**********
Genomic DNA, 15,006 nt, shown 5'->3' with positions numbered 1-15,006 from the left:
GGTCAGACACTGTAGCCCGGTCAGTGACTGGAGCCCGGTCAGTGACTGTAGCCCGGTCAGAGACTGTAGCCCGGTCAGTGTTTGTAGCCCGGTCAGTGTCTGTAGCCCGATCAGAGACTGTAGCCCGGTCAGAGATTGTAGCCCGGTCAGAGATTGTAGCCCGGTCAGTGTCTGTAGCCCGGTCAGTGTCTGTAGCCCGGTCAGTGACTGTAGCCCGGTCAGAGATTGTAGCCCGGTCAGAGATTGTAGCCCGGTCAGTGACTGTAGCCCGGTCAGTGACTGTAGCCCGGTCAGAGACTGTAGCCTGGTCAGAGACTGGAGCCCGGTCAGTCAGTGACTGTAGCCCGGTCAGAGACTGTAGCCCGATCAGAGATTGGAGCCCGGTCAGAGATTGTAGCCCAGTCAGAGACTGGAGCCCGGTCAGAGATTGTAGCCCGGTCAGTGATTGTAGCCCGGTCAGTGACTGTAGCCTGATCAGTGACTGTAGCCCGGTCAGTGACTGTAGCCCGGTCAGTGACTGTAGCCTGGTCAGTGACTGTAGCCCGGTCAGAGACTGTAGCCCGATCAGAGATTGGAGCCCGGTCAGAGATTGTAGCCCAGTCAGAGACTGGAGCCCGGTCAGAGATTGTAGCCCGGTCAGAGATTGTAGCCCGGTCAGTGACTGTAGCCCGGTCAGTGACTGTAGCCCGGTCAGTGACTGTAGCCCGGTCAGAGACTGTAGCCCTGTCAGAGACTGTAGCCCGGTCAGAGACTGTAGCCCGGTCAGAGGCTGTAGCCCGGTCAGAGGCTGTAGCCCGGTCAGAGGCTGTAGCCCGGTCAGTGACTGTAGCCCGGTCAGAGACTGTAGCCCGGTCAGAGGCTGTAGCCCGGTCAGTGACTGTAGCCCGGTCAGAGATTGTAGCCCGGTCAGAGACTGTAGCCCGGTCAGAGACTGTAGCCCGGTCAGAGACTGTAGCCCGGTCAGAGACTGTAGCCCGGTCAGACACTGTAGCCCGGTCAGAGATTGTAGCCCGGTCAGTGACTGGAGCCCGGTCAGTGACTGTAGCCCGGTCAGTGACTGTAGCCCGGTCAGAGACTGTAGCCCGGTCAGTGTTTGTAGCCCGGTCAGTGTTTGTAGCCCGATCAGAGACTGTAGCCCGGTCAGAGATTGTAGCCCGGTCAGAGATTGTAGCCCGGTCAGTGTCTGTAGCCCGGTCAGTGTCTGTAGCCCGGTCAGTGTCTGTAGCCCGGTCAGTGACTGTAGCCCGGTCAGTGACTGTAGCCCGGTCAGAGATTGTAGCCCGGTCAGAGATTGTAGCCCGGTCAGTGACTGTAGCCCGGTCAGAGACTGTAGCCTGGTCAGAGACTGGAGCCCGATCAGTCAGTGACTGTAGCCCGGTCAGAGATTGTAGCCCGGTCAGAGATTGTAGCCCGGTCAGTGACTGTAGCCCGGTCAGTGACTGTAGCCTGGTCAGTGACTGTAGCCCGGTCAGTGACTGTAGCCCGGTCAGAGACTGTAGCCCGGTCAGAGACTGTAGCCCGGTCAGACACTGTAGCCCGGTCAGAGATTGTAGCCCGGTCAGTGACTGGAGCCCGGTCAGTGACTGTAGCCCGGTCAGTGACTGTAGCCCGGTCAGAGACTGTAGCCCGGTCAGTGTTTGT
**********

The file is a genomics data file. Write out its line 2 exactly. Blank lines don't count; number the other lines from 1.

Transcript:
GGTCAGACACTGTAGCCCGGTCAGTGACTGGAGCCCGGTCAGTGACTGTAGCCCGGTCAGAGACTGTAGCCCGGTCAGTGTTTGTAGCCCGGTCAGTGTCTGTAGCCCGATCAGAGACTGTAGCCCGGTCAGAGATTGTAGCCCGGTCAGAGATTGTAGCCCGGTCAGTGTCTGTAGCCCGGTCAGTGTCTGTAGCCCGGTCAGTGACTGTAGCCCGGTCAGAGATTGTAGCCCGGTCAGAGATTGTAGCCCGGTCAGTGACTGTAGCCCGGTCAGTGACTGTAGCCCGGTCAGAGACTGTAGCCTGGTCAGAGACTGGAGCCCGGTCAGTCAGTGACTGTAGCCCGGTCAGAGACTGTAGCCCGATCAGAGATTGGAGCCCGGTCAGAGATTGTAGCCCAGTCAGAGACTGGAGCCCGGTCAGAGATTGTAGCCCGGTCAGTGATTGTAGCCCGGTCAGTGACTGTAGCCTGATCAGTGACTGTAGCCCGGTCAGTGACTGTAGCCCGGTCAGTGACTGTAGCCTGGTCAGTGACTGTAGCCCGGTCAGAGACTGTAGCCCGATCAGAGATTGGAGCCCGGTCAGAGATTGTAGCCCAGTCAGAGACTGGAGCCCGGTCAGAGATTGTAGCCCGGTCAGAGATTGTAGCCCGGTCAGTGACTGTAGCCCGGTCAGTGACTGTAGCCCGGTCAGTGACTGTAGCCCGGTCAGAGACTGTAGCCCTGTCAGAGACTGTAGCCCGGTCAGAGACTGTAGCCCGGTCAGAGGCTGTAGCCCGGTCAGAGGCTGTAGCCCGGTCAGAGGCTGTAGCCCGGTCAGTGACTGTAGCCCGGTCAGAGACTGTAGCCCGGTCAGAGGCTGTAGCCCGGTCAGTGACTGTAGCCCGGTCAGAGATTGTAGCCCGGTCAGAGACTGTAGCCCGGTCAGAGACTGTAGCCCGGTCAGAGACTGTAGCCCGGTCAGAGACTGTAGCCCGGTCAGACACTGTAGCCCGGTCAGAGATTGTAGCCCGGTCAGTGACTGGAGCCCGGTCAGTGACTGTAGCCCGGTCAGTGACTGTAGCCCGGTCAGAGACTGTAGCCCGGTCAGTGTTTGTAGCCCGGTCAGTGTTTGTAGCCCGATCAGAGACTGTAGCCCGGTCAGAGATTGTAGCCCGGTCAGAGATTGTAGCCCGGTCAGTGTCTGTAGCCCGGTCAGTGTCTGTAGCCCGGTCAGTGTCTGTAGCCCGGTCAGTGACTGTAGCCCGGTCAGTGACTGTAGCCCGGTCAGAGATTGTAGCCCGGTCAGAGATTGTAGCCCGGTCAGTGACTGTAGCCCGGTCAGAGACTGTAGCCTGGTCAGAGACTGGAGCCCGATCAGTCAGTGACTGTAGCCCGGTCAGAGATTGTAGCCCGGTCAGAGATTGTAGCCCGGTCAGTGACTGTAGCCCGGTCAGTGACTGTAGCCTGGTCAGTGACTGTAGCCCGGTCAGTGACTGTAGCCCGGTCAGAGACTGTAGCCCGGTCAGAGACTGTAGCCCGGTCAGACACTGTAGCCCGGTCAGAGATTGTAGCCCGGTCAGTGACTGGAGCCCGGTCAGTGACTGTAGCCCGGTCAGTGACTGTAGCCCGGTCAGAGACTGTAGCCCGGTCAGTGTTTGT